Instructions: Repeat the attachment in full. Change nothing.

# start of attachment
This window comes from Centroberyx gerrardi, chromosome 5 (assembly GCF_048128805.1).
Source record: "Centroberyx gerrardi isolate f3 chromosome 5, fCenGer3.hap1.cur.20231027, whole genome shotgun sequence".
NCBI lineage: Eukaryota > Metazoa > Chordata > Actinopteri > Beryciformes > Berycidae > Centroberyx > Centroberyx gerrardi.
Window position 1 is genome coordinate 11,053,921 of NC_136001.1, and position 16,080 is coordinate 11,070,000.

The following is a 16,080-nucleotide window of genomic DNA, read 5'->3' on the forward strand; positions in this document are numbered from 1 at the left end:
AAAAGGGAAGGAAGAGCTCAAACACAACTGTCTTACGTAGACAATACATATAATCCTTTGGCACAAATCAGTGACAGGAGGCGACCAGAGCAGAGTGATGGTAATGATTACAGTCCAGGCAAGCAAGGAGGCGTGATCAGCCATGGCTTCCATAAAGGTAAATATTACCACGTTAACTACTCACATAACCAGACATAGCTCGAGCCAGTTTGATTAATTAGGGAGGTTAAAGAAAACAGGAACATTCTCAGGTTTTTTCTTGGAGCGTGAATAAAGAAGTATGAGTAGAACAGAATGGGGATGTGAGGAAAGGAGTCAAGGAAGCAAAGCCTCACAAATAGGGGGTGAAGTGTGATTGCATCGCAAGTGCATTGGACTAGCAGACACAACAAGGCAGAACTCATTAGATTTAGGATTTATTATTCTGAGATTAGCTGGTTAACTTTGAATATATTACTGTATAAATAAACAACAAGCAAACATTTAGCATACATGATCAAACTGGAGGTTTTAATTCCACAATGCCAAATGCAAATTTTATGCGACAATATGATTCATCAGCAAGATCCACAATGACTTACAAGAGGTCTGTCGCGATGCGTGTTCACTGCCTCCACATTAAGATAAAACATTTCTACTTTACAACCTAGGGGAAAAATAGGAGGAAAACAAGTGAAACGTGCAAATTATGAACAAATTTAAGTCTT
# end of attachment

This window comes from Centroberyx gerrardi, chromosome 5 (assembly GCF_048128805.1).
Source record: "Centroberyx gerrardi isolate f3 chromosome 5, fCenGer3.hap1.cur.20231027, whole genome shotgun sequence".
NCBI lineage: Eukaryota > Metazoa > Chordata > Actinopteri > Beryciformes > Berycidae > Centroberyx > Centroberyx gerrardi.
Window position 1 is genome coordinate 11,053,921 of NC_136001.1, and position 16,080 is coordinate 11,070,000.

The following is a 16,080-nucleotide window of genomic DNA, read 5'->3' on the forward strand; positions in this document are numbered from 1 at the left end:
AAAAGGGAAGGAAGAGCTCAAACACAACTGTCTTACGTAGACAATACATATAATCCTTTGGCACAAATCAGTGACAGGAGGCGACCAGAGCAGAGTGATGGTAATGATTACAGTCCAGGCAAGCAAGGAGGCGTGATCAGCCATGGCTTCCATAAAGGTAAATATTACCACGTTAACTACTCACATAACCAGACATAGCTCGAGCCAGTTTGATTAATTAGGGAGGTTAAAGAAAACAGGAACATTCTCAGGTTTTTTCTTGGAGCGTGAATAAAGAAGTATGAGTAGAACAGAATGGGGATGTGAGGAAAGGAGTCAAGGAAGCAAAGCCTCACAAATAGGGGGTGAAGTGTGATTGCATCGCAAGTGCATTGGACTAGCAGACACAACAAGGCAGAACTCATTAGATTTAGGATTTATTATTCTGAGATTAGCTGGTTAACTTTGAATATATTACTGTATAAATAAACAACAAGCAAACATTTAGCATACATGATCAAACTGGAGGTTTTAATTCCACAATGCCAAATGCAAATTTTATGCGACAATATGATTCATCAGCAAGATCCACAATGACTTACAAGAGGTCTGTCGCGATGCGTGTTCACTGCCTCCACATTAAGATAAAACATTTCTACTTTACAACCTAGGGGAAAAATAGGAGGAAAACAAGTGAAACGTGCAAATTATGAACAAATTTAAGTCTT